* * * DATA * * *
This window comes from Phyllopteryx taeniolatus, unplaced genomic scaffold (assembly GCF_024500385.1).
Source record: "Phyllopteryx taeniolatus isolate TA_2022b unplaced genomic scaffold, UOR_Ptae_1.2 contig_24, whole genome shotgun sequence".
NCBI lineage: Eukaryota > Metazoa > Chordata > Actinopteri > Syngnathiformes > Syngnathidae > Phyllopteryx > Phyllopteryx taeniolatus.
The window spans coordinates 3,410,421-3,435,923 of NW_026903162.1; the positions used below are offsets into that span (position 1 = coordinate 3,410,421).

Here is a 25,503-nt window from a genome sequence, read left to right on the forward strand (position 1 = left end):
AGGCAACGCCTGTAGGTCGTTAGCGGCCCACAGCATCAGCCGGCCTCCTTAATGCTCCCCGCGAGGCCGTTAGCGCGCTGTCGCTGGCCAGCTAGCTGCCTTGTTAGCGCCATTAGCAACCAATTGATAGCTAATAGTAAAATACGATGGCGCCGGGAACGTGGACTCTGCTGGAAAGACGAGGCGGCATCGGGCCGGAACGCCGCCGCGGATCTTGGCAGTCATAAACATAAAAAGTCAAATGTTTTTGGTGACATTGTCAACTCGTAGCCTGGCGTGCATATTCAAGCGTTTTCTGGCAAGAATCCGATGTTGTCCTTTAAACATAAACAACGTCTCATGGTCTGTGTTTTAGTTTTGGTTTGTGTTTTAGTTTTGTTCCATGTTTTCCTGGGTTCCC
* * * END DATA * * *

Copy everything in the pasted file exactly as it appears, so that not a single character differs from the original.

This window comes from Phyllopteryx taeniolatus, unplaced genomic scaffold (assembly GCF_024500385.1).
Source record: "Phyllopteryx taeniolatus isolate TA_2022b unplaced genomic scaffold, UOR_Ptae_1.2 contig_24, whole genome shotgun sequence".
NCBI lineage: Eukaryota > Metazoa > Chordata > Actinopteri > Syngnathiformes > Syngnathidae > Phyllopteryx > Phyllopteryx taeniolatus.
The window spans coordinates 3,410,421-3,435,923 of NW_026903162.1; the positions used below are offsets into that span (position 1 = coordinate 3,410,421).

Here is a 25,503-nt window from a genome sequence, read left to right on the forward strand (position 1 = left end):
AGGCAACGCCTGTAGGTCGTTAGCGGCCCACAGCATCAGCCGGCCTCCTTAATGCTCCCCGCGAGGCCGTTAGCGCGCTGTCGCTGGCCAGCTAGCTGCCTTGTTAGCGCCATTAGCAACCAATTGATAGCTAATAGTAAAATACGATGGCGCCGGGAACGTGGACTCTGCTGGAAAGACGAGGCGGCATCGGGCCGGAACGCCGCCGCGGATCTTGGCAGTCATAAACATAAAAAGTCAAATGTTTTTGGTGACATTGTCAACTCGTAGCCTGGCGTGCATATTCAAGCGTTTTCTGGCAAGAATCCGATGTTGTCCTTTAAACATAAACAACGTCTCATGGTCTGTGTTTTAGTTTTGGTTTGTGTTTTAGTTTTGTTCCATGTTTTCCTGGGTTCCC